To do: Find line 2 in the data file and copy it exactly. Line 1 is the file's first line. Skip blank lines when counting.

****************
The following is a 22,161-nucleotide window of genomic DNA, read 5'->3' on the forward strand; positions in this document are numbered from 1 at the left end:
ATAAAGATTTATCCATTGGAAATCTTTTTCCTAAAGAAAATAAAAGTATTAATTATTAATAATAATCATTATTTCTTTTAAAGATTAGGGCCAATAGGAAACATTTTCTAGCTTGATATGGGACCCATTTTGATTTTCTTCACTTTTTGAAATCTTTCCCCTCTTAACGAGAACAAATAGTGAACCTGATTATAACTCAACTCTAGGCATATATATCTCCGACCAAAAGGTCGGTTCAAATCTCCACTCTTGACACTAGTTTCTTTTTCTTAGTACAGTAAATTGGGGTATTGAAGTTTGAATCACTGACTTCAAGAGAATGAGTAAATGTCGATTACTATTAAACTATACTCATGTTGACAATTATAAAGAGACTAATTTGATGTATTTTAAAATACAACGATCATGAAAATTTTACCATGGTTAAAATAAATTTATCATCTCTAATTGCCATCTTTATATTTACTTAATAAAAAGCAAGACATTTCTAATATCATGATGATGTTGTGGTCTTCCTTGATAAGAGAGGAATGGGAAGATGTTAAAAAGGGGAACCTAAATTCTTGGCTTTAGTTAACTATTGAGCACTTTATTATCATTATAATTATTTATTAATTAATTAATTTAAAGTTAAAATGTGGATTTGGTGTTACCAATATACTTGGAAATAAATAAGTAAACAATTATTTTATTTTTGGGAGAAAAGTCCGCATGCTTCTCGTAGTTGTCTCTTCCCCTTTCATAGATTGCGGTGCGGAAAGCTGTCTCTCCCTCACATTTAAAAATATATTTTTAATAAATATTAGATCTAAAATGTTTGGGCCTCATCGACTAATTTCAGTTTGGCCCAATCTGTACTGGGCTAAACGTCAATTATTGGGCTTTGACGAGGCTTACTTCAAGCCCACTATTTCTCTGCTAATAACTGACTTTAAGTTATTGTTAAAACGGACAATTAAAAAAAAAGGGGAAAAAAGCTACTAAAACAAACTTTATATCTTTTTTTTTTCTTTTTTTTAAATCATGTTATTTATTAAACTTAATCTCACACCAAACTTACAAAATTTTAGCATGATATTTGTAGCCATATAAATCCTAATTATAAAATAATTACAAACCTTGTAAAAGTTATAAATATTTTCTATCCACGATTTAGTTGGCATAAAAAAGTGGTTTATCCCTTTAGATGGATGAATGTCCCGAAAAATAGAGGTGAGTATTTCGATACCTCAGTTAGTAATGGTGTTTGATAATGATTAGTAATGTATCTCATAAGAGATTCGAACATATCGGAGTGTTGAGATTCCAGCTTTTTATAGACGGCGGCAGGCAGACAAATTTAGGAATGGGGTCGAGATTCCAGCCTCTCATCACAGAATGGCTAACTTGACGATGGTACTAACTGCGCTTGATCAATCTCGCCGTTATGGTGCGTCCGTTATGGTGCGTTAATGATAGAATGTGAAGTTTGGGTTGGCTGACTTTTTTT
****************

ATAAAGATTTATCCATTGGAAATCTTTTTCCTAAAGAAAATAAAAGTATTAATTATTAATAATAATCATTATTTCTTTTAAAGATTAGGGCCAATAGGAAACATTTTCTAGCTTGATATGGGACCCATTTTGATTTTCTTCACTTTTTGAAATCTTTCCCCTCTTAACGAGAACAAATAGTGAACCTGATTATAACTCAACTCTAGGCATATATATCTCCGACCAAAAGGTCGGTTCAAATCTCCACTCTTGACACTAGTTTCTTTTTCTTAGTACAGTAAATTGGGGTATTGAAGTTTGAATCACTGACTTCAAGAGAATGAGTAAATGTCGATTACTATTAAACTATACTCATGTTGACAATTATAAAGAGACTAATTTGATGTATTTTAAAATACAACGATCATGAAAATTTTACCATGGTTAAAATAAATTTATCATCTCTAATTGCCATCTTTATATTTACTTAATAAAAAGCAAGACATTTCTAATATCATGATGATGTTGTGGTCTTCCTTGATAAGAGAGGAATGGGAAGATGTTAAAAAGGGGAACCTAAATTCTTGGCTTTAGTTAACTATTGAGCACTTTATTATCATTATAATTATTTATTAATTAATTAATTTAAAGTTAAAATGTGGATTTGGTGTTACCAATATACTTGGAAATAAATAAGTAAACAATTATTTTATTTTTGGGAGAAAAGTCCGCATGCTTCTCGTAGTTGTCTCTTCCCCTTTCATAGATTGCGGTGCGGAAAGCTGTCTCTCCCTCACATTTAAAAATATATTTTTAATAAATATTAGATCTAAAATGTTTGGGCCTCATCGACTAATTTCAGTTTGGCCCAATCTGTACTGGGCTAAACGTCAATTATTGGGCTTTGACGAGGCTTACTTCAAGCCCACTATTTCTCTGCTAATAACTGACTTTAAGTTATTGTTAAAACGGACAATTAAAAAAAAAGGGGAAAAAAGCTACTAAAACAAACTTTATATCTTTTTTTTTTCTTTTTTTTAAATCATGTTATTTATTAAACTTAATCTCACACCAAACTTACAAAATTTTAGCATGATATTTGTAGCCATATAAATCCTAATTATAAAATAATTACAAACCTTGTAAAAGTTATAAATATTTTCTATCCACGATTTAGTTGGCATAAAAAAGTGGTTTATCCCTTTAGATGGATGAATGTCCCGAAAAATAGAGGTGAGTATTTCGATACCTCAGTTAGTAATGGTGTTTGATAATGATTAGTAATGTATCTCATAAGAGATTCGAACATATCGGAGTGTTGAGATTCCAGCTTTTTATAGACGGCGGCAGGCAGACAAATTTAGGAATGGGGTCGAGATTCCAGCCTCTCATCACAGAATGGCTAACTTGACGATGGTACTAACTGCGCTTGATCAATCTCGCCGTTATGGTGCGTCCGTTATGGTGCGTTAATGATAGAATGTGAAGTTTGGGTTGGCTGACTTTTTTT